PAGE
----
There are interesting sentences about main in the C++ and C standards.
C++:

An implementation shall not predefine the main function. This function shall not be overloaded. It shall have a return type of type int, but otherwise its type is implementation-defined. All implementations shall allow both of the following definitions of main:
int main() { /* ... */ }
and
int main(int argc, char* argv[]) { /* ... */ }
...
If control reaches the end of main without encountering a return statement, the effect is that of executing
return 0;

The C Standard corresponding requirements:

The function called at program startup is named main. The implementation declares no prototype for this function. It shall be defined with a return type of int and with no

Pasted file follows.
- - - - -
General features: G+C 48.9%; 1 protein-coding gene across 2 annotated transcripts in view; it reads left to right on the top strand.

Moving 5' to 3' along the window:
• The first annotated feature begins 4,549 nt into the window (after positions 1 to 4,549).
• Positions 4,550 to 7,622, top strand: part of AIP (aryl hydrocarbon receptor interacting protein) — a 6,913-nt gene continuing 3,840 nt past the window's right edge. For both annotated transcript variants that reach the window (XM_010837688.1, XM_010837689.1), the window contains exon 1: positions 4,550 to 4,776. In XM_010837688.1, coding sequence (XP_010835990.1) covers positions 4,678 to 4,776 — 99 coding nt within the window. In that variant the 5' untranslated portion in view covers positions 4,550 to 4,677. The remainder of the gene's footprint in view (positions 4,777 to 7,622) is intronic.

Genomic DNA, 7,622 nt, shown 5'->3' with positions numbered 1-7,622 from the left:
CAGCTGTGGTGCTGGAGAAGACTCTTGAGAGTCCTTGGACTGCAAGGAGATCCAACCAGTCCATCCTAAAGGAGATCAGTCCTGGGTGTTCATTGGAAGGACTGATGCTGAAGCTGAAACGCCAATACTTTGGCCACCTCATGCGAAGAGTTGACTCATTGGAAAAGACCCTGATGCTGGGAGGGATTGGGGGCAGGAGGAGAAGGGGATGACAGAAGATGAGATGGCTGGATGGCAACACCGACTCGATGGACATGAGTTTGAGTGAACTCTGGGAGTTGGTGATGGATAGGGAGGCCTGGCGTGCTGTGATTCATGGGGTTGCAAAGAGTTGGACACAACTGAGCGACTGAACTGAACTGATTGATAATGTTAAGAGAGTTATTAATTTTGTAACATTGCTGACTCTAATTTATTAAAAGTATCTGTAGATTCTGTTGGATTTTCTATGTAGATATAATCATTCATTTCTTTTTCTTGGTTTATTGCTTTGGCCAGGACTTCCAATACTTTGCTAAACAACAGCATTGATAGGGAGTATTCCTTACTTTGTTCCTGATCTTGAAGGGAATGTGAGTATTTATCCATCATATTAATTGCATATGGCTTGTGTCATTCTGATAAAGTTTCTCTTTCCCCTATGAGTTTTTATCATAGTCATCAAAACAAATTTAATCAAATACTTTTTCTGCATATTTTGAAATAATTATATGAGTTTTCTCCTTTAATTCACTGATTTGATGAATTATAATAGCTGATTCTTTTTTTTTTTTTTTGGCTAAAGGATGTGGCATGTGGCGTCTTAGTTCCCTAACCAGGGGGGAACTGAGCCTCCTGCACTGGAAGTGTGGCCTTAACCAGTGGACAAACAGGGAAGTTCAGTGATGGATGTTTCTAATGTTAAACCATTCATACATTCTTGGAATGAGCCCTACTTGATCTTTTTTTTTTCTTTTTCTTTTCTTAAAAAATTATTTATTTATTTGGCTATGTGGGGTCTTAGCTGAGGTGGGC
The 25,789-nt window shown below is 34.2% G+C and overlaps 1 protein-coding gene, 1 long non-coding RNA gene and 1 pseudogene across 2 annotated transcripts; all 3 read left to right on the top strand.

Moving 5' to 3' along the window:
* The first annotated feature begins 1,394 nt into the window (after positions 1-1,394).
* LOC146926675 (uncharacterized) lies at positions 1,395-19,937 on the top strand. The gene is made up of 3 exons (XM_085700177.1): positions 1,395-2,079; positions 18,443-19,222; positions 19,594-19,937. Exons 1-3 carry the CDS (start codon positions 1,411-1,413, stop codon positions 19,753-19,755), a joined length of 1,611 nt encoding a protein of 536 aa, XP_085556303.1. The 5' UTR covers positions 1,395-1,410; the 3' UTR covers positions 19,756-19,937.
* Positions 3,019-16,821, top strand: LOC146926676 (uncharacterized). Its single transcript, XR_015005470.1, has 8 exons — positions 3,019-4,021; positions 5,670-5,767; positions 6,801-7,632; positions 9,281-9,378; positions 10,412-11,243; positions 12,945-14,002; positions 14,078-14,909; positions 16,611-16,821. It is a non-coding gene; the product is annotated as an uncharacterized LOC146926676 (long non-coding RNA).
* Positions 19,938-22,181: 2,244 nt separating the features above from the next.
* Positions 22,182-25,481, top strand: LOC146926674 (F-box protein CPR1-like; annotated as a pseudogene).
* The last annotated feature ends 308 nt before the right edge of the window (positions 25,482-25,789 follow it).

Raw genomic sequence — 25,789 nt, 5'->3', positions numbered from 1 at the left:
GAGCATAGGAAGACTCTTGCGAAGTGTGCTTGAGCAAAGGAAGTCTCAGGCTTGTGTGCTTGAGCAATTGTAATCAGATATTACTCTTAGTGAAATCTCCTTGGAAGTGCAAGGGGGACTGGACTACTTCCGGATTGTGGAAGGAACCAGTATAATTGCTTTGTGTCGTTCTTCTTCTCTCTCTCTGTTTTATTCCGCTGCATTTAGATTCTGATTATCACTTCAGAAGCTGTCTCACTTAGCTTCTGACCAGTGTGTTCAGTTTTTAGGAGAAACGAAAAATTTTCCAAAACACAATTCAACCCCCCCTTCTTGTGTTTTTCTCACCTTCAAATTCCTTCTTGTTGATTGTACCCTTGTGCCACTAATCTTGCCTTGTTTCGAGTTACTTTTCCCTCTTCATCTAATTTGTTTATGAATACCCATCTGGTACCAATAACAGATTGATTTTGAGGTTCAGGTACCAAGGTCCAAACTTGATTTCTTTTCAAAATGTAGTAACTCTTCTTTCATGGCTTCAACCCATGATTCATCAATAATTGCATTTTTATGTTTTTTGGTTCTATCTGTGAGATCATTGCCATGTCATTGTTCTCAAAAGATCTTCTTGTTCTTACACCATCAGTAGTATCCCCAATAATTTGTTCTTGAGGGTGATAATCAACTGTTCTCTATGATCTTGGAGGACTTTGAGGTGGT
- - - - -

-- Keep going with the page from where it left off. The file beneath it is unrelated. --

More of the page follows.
parameters:
int main(void) { /* ... */ }
or with two parameters (referred to here as argc and argv, though any names may be
used, as they are local to the function in which they are declared):
int main(int argc, char *argv[]) { /* ... */ }
or equivalent;9) or in some other implementation-defined manner.

Implementation-defined term means (apart from anything else) that the implementation shall document this issue.

Pay attention to "but otherwise its type is implementation-defined" and "or in some other implementation-defined manner" clauses...
Any comments?..

>Pay attention to "but otherwise its type is implementation-defined"
>and "or in some other implementation-defined manner" clauses...
>Any comments?
I always have comments. Let's break it down because you've quoted two separate things. The first quote is a slice of the following sentence from the C++ standard: